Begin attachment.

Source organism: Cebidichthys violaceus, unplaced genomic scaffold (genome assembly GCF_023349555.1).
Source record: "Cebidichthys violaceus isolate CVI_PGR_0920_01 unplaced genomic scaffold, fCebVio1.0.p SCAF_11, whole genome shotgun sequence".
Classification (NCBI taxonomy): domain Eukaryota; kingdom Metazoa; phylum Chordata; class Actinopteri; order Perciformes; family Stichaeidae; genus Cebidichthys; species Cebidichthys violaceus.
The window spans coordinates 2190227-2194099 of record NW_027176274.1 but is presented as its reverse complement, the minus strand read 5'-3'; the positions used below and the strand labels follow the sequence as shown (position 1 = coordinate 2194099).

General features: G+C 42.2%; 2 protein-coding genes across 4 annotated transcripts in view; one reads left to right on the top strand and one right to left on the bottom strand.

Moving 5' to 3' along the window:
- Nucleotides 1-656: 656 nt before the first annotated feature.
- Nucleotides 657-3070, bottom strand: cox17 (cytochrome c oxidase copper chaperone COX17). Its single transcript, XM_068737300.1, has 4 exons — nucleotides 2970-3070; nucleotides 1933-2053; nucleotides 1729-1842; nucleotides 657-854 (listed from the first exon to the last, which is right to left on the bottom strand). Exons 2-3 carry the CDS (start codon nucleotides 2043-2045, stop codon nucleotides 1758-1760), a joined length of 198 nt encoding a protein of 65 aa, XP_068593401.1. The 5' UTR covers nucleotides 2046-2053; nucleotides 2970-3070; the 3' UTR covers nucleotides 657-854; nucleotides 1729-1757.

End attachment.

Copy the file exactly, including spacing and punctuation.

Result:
Source organism: Cebidichthys violaceus, unplaced genomic scaffold (genome assembly GCF_023349555.1).
Source record: "Cebidichthys violaceus isolate CVI_PGR_0920_01 unplaced genomic scaffold, fCebVio1.0.p SCAF_11, whole genome shotgun sequence".
Classification (NCBI taxonomy): domain Eukaryota; kingdom Metazoa; phylum Chordata; class Actinopteri; order Perciformes; family Stichaeidae; genus Cebidichthys; species Cebidichthys violaceus.
The window spans coordinates 2190227-2194099 of record NW_027176274.1 but is presented as its reverse complement, the minus strand read 5'-3'; the positions used below and the strand labels follow the sequence as shown (position 1 = coordinate 2194099).

General features: G+C 42.2%; 2 protein-coding genes across 4 annotated transcripts in view; one reads left to right on the top strand and one right to left on the bottom strand.

Moving 5' to 3' along the window:
- Nucleotides 1-656: 656 nt before the first annotated feature.
- Nucleotides 657-3070, bottom strand: cox17 (cytochrome c oxidase copper chaperone COX17). Its single transcript, XM_068737300.1, has 4 exons — nucleotides 2970-3070; nucleotides 1933-2053; nucleotides 1729-1842; nucleotides 657-854 (listed from the first exon to the last, which is right to left on the bottom strand). Exons 2-3 carry the CDS (start codon nucleotides 2043-2045, stop codon nucleotides 1758-1760), a joined length of 198 nt encoding a protein of 65 aa, XP_068593401.1. The 5' UTR covers nucleotides 2046-2053; nucleotides 2970-3070; the 3' UTR covers nucleotides 657-854; nucleotides 1729-1757.